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Overcoming a Sedentary Lifestyle

Many of us experienced changes to our lifestyles during the pandemic. It resulted in many of us working from home for extended periods of time and a change to our typical daily routine. Many have noticed that they’re subsequently eating more and moving less during the day.

A sedentary lifestyle is defined as a type of lifestyle with little or no physical activity. Working from the comfort of our own homes has meant we are spending increasingly more time sitting down or stationary for prolonged periods of time. Many jobs involve sitting at a desk, in front of a screen, for an average of 8-10 hours a day, not allowing for much activity, as well as then being combined with us sleeping for around 7-9 hours each night.

Being physically inactive and sitting down for prolonged periods can have a detrimental impact on our long-term health outcomes. Physical inactivity has been linked to increased risk of the prevalence of noncommunicable diseases, such as cardiovascular disease, diabetes and cancer as well as their risk factors such as raised blood pressure, raised blood sugar and being overweight.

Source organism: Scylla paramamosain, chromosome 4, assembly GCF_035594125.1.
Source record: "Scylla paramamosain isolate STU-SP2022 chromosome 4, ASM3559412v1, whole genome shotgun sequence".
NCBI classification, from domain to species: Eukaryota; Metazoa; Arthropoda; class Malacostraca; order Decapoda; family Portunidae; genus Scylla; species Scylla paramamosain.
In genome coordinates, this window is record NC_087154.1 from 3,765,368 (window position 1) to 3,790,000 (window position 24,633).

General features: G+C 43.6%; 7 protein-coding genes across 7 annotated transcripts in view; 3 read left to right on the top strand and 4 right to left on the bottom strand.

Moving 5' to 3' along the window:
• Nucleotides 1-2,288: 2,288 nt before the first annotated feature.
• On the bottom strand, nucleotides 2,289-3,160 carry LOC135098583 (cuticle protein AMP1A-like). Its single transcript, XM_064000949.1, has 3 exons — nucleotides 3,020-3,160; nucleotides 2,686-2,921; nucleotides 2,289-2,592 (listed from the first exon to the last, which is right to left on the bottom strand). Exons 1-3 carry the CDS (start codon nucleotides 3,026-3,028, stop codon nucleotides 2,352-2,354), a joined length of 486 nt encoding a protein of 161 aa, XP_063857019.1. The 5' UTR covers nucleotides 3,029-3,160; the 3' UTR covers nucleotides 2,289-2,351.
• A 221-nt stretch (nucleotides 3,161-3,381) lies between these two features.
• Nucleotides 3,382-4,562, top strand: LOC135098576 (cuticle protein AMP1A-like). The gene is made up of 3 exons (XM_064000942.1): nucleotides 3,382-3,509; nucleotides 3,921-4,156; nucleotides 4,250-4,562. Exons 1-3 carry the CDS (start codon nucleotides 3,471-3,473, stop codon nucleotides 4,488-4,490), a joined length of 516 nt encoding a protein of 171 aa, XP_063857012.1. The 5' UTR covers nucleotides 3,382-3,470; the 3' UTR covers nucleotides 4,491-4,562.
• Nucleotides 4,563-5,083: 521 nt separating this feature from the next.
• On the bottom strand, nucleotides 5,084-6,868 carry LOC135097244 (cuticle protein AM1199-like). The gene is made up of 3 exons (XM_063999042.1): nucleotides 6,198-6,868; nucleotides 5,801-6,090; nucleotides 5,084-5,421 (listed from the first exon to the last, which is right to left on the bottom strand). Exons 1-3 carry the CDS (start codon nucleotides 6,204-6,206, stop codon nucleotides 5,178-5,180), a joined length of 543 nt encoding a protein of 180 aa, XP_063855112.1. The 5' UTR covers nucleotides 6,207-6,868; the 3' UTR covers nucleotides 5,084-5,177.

Recommended levels of physical activity for health

We know that exercising regularly helps strengthen muscles and improves flexibility and can be good for our mental wellbeing too. For adults, the World Health Organisation recommend healthy adults to do at least 150 minutes of moderate-intensity aerobic physical activity throughout the week, or to do at least 75 minutes of vigorous intensity aerobic physical activity through the week.

This activity could include brisk walking, riding a bike, dancing, hiking, running, swimming, circuit training or team sports. Muscle-strengthening activities involving major muscle groups are also recommended to be done on 2 or more days a week to increase muscle mass, bone strength and joint flexibility.

 

Ways to reduce your sedentary behaviour

If you’re still struggling for motivation then remember, exercise has also been shown to improve anxiety, depression and negative mood as well as self-esteem and cognitive function. So find the time to schedule it into your day and reap the benefits you know it will bring.

 

References

  • World Health Organisation (2010) Global recommendations on physical activity for health. Available at: https://www.who.int/dietphysicalactivity/publications/9789241599979/en/
  • Healy GN, Dunstan DW, Shaw JE, Zimmet PZ, Salmon J, Owen N and Cerin E. Break in Sedentary Time. Beneficial associations with metabolic risk. Diabetes Care 2008 Vol 31(4) Apr 661-666